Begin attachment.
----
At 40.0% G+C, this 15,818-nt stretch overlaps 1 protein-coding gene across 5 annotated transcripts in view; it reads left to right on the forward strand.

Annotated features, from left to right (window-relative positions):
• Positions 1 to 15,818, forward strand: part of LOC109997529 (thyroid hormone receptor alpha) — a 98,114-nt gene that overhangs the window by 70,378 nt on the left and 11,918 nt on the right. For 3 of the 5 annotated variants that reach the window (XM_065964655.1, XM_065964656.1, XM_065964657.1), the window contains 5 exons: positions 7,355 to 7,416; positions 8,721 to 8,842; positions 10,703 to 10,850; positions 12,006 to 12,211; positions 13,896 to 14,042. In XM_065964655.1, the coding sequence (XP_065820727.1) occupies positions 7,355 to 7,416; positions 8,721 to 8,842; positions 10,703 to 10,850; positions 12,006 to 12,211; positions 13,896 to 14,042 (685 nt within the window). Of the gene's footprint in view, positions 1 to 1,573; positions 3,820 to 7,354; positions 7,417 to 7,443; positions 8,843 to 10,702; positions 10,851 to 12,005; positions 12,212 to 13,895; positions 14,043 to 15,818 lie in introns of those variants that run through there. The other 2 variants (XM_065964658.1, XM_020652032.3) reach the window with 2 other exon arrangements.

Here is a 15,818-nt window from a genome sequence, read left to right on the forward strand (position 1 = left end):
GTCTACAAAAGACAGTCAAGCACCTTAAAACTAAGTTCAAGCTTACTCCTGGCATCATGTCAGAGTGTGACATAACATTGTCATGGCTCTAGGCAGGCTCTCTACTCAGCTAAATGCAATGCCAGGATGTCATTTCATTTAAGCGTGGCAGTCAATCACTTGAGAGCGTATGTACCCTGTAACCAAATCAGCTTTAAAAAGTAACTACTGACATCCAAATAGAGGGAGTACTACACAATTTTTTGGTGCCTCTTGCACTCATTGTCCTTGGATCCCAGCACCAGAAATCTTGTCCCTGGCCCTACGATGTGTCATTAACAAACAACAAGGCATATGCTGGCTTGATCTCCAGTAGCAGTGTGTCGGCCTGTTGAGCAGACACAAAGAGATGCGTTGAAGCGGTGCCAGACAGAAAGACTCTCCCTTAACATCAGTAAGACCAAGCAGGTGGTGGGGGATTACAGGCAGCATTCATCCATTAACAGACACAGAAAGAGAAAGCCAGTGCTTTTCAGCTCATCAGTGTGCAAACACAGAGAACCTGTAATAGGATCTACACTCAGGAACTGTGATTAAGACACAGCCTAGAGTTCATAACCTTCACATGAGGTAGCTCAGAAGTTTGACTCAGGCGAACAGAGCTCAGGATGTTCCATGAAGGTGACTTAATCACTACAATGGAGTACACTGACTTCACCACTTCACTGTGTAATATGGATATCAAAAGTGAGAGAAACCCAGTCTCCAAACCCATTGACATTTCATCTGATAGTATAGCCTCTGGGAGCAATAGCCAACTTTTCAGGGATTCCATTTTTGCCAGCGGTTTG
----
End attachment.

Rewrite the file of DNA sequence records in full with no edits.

At 40.0% G+C, this 15,818-nt stretch overlaps 1 protein-coding gene across 5 annotated transcripts in view; it reads left to right on the forward strand.

Annotated features, from left to right (window-relative positions):
• Positions 1 to 15,818, forward strand: part of LOC109997529 (thyroid hormone receptor alpha) — a 98,114-nt gene that overhangs the window by 70,378 nt on the left and 11,918 nt on the right. For 3 of the 5 annotated variants that reach the window (XM_065964655.1, XM_065964656.1, XM_065964657.1), the window contains 5 exons: positions 7,355 to 7,416; positions 8,721 to 8,842; positions 10,703 to 10,850; positions 12,006 to 12,211; positions 13,896 to 14,042. In XM_065964655.1, the coding sequence (XP_065820727.1) occupies positions 7,355 to 7,416; positions 8,721 to 8,842; positions 10,703 to 10,850; positions 12,006 to 12,211; positions 13,896 to 14,042 (685 nt within the window). Of the gene's footprint in view, positions 1 to 1,573; positions 3,820 to 7,354; positions 7,417 to 7,443; positions 8,843 to 10,702; positions 10,851 to 12,005; positions 12,212 to 13,895; positions 14,043 to 15,818 lie in introns of those variants that run through there. The other 2 variants (XM_065964658.1, XM_020652032.3) reach the window with 2 other exon arrangements.

Here is a 15,818-nt window from a genome sequence, read left to right on the forward strand (position 1 = left end):
GTCTACAAAAGACAGTCAAGCACCTTAAAACTAAGTTCAAGCTTACTCCTGGCATCATGTCAGAGTGTGACATAACATTGTCATGGCTCTAGGCAGGCTCTCTACTCAGCTAAATGCAATGCCAGGATGTCATTTCATTTAAGCGTGGCAGTCAATCACTTGAGAGCGTATGTACCCTGTAACCAAATCAGCTTTAAAAAGTAACTACTGACATCCAAATAGAGGGAGTACTACACAATTTTTTGGTGCCTCTTGCACTCATTGTCCTTGGATCCCAGCACCAGAAATCTTGTCCCTGGCCCTACGATGTGTCATTAACAAACAACAAGGCATATGCTGGCTTGATCTCCAGTAGCAGTGTGTCGGCCTGTTGAGCAGACACAAAGAGATGCGTTGAAGCGGTGCCAGACAGAAAGACTCTCCCTTAACATCAGTAAGACCAAGCAGGTGGTGGGGGATTACAGGCAGCATTCATCCATTAACAGACACAGAAAGAGAAAGCCAGTGCTTTTCAGCTCATCAGTGTGCAAACACAGAGAACCTGTAATAGGATCTACACTCAGGAACTGTGATTAAGACACAGCCTAGAGTTCATAACCTTCACATGAGGTAGCTCAGAAGTTTGACTCAGGCGAACAGAGCTCAGGATGTTCCATGAAGGTGACTTAATCACTACAATGGAGTACACTGACTTCACCACTTCACTGTGTAATATGGATATCAAAAGTGAGAGAAACCCAGTCTCCAAACCCATTGACATTTCATCTGATAGTATAGCCTCTGGGAGCAATAGCCAACTTTTCAGGGATTCCATTTTTGCCAGCGGTTTG